But The Devil In The Mist‘s real strength is in the bold finale that turns everything on its head. After a great set-up, the middle chapters are entertaining but a standard ‘navigating a hostile alien environment’ plot that Doctor Who has done many times before. However, part four turns everything upside down with a surprising revelation about the villain of the piece and a twist on the nature of Tegan and Kamelion’s tempestuous relationship. With the Doctor badly injured, character motivations shifting and the nature of the planet reavling a whole new perspective on the story, The Devil In The Mist keeps you guessing to the very end.
Ben Greenland (aged 12)
The Fifth Doctor is back! After a long absence from the main range after last April’s slightly flat The Helliax Rift, he returns with the much more entertaining Devil In The Mist. It’s also a first for the main range with the line-up of The Doctor, Tegan, Turlough and Kamelion. Interestingly, Kamelion has a bit more personality now, than on screen which I think is an added bonus.
The Harrigane are very reminiscent of the Judoon from the David Tennant era, and the captain comes across as very big headed. Nustanu’s presence is felt very heavily through the course of parts two and three even though he doesn’t appear once, as Kamelion appears to be influenced and takes his form. The twist around Nustanu and Tegan’ s influence was fantastic.
The Doctor breaking his back after the ship he is on crashes, is another big plot point, but the idea felt wasted when he said he might regenerate and the most we get is a one minute blackout. He also lulls the characters (and us) into a false sense of security, by saying when he gets to the TARDIS he can fix it himself, but we should have known better.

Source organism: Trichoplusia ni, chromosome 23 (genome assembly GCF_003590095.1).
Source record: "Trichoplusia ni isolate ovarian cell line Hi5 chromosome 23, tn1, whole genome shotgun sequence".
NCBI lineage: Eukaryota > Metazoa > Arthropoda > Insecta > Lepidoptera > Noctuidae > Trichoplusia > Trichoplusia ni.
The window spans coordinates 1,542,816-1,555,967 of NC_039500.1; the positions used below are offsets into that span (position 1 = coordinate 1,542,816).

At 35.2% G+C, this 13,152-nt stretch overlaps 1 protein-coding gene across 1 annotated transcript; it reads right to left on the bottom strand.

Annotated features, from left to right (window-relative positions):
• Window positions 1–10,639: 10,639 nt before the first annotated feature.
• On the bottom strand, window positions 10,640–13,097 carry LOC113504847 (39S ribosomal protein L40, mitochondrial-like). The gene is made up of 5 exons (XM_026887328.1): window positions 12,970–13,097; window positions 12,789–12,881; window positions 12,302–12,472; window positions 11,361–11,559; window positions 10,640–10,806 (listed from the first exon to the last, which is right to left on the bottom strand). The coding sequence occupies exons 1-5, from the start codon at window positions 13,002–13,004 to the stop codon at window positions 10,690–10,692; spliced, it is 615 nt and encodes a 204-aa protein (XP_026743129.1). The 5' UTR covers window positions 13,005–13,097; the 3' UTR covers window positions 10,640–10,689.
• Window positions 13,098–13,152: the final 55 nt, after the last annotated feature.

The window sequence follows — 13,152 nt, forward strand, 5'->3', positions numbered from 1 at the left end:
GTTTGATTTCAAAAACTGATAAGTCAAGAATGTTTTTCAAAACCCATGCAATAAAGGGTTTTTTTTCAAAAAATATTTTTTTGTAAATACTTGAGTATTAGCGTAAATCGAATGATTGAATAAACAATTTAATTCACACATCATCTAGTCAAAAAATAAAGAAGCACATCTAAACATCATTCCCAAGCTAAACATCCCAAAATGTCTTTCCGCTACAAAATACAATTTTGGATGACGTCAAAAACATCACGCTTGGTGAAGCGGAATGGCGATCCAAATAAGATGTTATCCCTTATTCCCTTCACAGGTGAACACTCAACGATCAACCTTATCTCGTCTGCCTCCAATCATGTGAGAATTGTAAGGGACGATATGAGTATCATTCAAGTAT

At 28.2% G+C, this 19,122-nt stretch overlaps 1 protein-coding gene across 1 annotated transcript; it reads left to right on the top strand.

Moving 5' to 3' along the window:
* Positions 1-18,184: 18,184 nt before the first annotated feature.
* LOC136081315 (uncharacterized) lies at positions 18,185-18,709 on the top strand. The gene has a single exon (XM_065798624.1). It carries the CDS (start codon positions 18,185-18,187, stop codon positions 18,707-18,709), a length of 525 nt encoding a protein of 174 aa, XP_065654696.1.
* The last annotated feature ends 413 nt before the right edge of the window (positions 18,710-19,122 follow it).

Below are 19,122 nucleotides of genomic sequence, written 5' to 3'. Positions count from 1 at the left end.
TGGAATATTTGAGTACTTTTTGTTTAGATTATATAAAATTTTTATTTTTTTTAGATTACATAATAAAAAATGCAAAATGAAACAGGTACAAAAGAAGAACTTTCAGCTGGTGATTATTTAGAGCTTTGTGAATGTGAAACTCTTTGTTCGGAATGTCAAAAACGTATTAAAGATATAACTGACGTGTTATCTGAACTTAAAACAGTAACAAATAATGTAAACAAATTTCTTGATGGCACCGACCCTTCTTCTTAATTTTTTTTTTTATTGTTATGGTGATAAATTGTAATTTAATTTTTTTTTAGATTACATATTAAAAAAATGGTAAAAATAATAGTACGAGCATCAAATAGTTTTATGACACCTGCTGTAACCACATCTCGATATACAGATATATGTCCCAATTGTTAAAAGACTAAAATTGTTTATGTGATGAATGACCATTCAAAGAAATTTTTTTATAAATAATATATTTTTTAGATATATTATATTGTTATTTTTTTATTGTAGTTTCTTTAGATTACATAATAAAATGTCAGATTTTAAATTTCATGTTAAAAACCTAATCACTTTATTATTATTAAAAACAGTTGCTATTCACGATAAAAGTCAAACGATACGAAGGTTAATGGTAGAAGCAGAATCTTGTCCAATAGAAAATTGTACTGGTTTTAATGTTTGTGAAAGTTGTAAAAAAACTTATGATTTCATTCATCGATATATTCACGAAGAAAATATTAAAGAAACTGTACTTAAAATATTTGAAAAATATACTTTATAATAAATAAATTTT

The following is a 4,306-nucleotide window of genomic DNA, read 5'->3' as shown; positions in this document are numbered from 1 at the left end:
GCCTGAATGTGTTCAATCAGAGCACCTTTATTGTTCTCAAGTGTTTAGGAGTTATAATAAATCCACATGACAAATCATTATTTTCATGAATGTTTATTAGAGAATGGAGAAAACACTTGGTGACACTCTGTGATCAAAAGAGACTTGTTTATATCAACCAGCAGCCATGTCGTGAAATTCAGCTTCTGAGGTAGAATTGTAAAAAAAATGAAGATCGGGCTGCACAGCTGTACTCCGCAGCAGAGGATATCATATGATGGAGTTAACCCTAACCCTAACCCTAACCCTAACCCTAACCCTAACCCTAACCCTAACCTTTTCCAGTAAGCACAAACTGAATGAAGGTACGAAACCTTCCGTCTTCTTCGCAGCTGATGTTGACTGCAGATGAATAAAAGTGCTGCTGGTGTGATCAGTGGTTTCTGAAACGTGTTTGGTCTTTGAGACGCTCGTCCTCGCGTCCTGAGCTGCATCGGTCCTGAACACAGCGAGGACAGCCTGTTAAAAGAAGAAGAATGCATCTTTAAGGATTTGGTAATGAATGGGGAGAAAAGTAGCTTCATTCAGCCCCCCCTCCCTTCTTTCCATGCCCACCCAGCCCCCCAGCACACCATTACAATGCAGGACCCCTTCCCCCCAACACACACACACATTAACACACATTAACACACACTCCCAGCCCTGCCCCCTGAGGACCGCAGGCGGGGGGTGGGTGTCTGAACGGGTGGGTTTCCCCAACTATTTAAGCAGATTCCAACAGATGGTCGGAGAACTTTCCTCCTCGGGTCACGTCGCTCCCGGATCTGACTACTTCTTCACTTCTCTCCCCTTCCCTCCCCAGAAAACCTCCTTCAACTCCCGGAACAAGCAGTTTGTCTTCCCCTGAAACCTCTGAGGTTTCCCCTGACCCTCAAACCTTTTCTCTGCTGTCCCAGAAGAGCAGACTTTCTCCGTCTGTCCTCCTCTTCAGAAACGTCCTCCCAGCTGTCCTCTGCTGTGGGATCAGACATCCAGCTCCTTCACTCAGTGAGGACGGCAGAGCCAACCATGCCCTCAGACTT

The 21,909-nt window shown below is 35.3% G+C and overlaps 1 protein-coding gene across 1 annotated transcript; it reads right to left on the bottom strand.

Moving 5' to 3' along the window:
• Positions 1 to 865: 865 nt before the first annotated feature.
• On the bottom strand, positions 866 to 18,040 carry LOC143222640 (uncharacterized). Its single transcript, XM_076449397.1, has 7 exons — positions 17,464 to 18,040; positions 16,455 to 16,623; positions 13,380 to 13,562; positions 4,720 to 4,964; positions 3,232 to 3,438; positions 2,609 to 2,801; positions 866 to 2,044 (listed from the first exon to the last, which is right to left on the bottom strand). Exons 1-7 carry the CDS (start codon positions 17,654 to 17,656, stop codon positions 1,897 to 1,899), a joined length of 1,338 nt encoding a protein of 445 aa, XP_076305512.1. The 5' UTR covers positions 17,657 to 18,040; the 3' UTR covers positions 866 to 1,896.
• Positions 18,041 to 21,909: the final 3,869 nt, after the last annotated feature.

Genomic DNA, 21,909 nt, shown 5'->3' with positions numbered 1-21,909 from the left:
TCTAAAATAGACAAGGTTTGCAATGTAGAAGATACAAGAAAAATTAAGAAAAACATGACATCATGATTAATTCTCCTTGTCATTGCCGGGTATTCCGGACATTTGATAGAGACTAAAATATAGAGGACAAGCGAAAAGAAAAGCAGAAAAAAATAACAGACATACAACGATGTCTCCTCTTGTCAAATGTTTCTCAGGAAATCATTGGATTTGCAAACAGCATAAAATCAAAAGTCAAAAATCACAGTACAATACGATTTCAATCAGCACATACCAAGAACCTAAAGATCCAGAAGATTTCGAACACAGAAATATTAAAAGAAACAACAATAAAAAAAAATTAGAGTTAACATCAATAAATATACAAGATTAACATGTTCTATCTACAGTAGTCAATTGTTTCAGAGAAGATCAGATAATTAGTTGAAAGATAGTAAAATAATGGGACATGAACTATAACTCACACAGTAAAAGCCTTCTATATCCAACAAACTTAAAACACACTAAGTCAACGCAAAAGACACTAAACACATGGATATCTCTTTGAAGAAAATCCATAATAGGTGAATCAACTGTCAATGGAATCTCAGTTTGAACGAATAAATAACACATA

It all comes to a conclusion in the healing waters, where Kamelion is once again controlled (poor Kamelion) by the guardian of the waters. I admire the Doctor’s sneaky way of allowing the guardian to let him go in the waters. Tegan saving Kamelion is a very nice touch that helps build their friendship and the last two lines from the Doctor and Tegan are also a funny touch I like. But how does it just so happen, that after all that hassle trying to get to the top of the mountain, they find Nustanu’s body and the TARDIS after they just decided it was good to have a quick look? I wasn’t so convinced…
A music suite for Devil In The Most follows part two, a delightfully weird and atmospheric ten minute piece full of tense synth chords and beats. There us also some lovely sweeping atmospheric moments full of grandeur, wonder and tension and a sad but emotional theme running throughout, reflecting the scope of this tale.
There is also a trailer for February’s two stories in one release of Black Thursday / Power Game.
Finally a great set of interviews with the cast and crew exploring the brief legacy of Kamelion, getting impressionist and classic Doctor Who fan Jon Culshaw to voice him and a wonderful moment where Janet Fielding gets John to do his best Tegan impression from his Target books audio novel series!
Comic review: Omni-Visibilis by Trondheim and Bonhomme